295. Editorial Note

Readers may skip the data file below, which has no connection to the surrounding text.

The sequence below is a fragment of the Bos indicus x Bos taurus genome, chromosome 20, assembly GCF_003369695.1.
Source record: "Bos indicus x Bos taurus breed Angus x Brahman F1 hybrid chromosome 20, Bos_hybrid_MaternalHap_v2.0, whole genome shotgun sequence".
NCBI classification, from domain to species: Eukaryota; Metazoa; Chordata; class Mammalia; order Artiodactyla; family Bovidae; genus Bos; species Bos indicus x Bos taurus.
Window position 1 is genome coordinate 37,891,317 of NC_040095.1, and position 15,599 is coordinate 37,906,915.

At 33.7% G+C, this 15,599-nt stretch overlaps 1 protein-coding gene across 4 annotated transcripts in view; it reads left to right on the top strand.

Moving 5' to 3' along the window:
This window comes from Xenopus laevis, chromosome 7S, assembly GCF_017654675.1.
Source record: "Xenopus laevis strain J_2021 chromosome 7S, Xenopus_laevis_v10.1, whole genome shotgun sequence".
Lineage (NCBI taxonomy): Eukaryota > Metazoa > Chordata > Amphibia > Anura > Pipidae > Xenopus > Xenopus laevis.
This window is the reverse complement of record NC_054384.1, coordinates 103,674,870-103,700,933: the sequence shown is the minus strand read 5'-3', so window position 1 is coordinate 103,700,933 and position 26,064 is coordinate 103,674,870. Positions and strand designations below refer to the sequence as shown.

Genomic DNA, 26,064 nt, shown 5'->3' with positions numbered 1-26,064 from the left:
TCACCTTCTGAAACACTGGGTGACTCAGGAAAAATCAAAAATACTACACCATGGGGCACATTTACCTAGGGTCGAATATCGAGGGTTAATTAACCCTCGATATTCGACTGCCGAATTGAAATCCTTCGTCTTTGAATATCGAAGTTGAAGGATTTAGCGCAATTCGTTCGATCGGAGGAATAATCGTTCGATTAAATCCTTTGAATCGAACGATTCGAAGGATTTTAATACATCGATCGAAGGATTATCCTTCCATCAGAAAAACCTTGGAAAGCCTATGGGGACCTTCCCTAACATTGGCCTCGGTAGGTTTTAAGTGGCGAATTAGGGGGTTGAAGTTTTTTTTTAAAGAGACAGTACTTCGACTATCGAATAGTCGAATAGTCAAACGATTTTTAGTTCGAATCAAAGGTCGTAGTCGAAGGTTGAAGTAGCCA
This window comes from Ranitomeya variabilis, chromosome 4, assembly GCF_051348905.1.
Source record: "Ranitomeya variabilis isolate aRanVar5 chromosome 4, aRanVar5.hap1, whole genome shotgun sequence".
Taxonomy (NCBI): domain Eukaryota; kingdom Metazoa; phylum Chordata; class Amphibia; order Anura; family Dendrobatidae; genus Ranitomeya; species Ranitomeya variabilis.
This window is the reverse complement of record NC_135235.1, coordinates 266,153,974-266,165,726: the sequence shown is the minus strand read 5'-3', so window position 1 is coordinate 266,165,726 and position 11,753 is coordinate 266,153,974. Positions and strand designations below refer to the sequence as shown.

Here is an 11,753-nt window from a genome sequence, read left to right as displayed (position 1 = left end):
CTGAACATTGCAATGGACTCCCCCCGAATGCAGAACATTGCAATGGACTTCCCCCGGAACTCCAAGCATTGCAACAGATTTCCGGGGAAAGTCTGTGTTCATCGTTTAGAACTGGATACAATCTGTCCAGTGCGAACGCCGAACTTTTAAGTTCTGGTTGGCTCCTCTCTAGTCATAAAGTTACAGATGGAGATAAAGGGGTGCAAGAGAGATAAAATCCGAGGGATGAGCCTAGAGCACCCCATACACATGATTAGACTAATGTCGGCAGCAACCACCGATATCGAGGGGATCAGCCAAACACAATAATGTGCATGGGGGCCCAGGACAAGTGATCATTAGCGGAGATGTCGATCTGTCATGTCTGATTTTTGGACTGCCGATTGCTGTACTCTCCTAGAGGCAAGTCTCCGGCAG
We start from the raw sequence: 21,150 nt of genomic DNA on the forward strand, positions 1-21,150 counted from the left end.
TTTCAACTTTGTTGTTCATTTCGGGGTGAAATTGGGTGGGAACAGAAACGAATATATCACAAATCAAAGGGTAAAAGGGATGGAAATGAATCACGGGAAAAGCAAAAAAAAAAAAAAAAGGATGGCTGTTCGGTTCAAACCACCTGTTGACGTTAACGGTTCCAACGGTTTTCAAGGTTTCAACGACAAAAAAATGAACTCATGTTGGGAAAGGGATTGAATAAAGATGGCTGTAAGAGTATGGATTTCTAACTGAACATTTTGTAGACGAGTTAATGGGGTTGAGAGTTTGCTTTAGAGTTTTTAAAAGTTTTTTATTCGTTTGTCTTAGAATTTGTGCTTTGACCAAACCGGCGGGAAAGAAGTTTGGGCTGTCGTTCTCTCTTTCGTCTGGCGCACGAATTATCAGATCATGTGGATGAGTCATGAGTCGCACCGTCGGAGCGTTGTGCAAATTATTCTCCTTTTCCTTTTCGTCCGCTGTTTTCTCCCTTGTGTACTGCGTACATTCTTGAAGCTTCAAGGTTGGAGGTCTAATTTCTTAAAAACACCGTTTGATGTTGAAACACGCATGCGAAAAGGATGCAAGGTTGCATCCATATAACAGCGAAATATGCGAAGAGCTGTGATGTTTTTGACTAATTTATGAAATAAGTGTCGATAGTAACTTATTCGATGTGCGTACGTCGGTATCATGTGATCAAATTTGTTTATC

On April 22, Syrian Army officer Colonel Adnan Malki, member of the ASRP and reportedly the most popular and influential officer in the Syrian Army, was shot and killed while attending a soccer game in Damascus by an assassin who then committed suicide. The assassin, Sergeant Younis Abd al-Rahim of the military police, was promptly linked to the Syrian Social National Party (SSNP) and before long SSNP offices were closed throughout Syria and many members of the party were arrested. The Government’s investigation, run by Major Sarraj of the Army’s G–2 section, took on an anti-Western cast and Syrian newspapers began to print accusations that the United States was supporting the SSNP. On April 26, during a session of Parliament, Prime Minister Asali noted that the military inquiry had developed new evidence indicating that [Page 524] the assassination was part of a plot to seize power and change the country’s policy and that the conspirators had “thrown themselves at the feet of a foreign state seeking its help and support in order to make an unethical coup—as they all did—to seize power”. Several Syrian newspapers identified that foreign power as the United States. On April 28, Ambassador Moose received the authorization which he had sought to issue an official public denial of the accusations, but before releasing it he discussed the accusations with the Syrian Prime Minister. Asali responded by referring to evidence that members of the SSNP in New York had approached United States officials and requested assistance for a coup to be followed by Syrian adherence to the Iraqi-Turkish Pact. Asali told Moose that he was unsure as to whether the evidence was genuine and did not believe that the United States had acted upon the approach. After additional discussion, Asali agreed to Moose’s request that a statement be issued which would correct the false impression given by Asali’s earlier remarks to Parliament. Later that day as promised, Asali issued a statement explaining that he had not referred to any specific state as being involved, nor had he indicated any foreign state as an instigator of the plot, but had only said that the party under investigation (the SSNP) had thrown itself at a foreign state and that the state had not responded to SSNP wishes. Documentation from the Embassy in Damascus detailing the Malki assassination and its aftermath is in Department of State, Central File 783.00.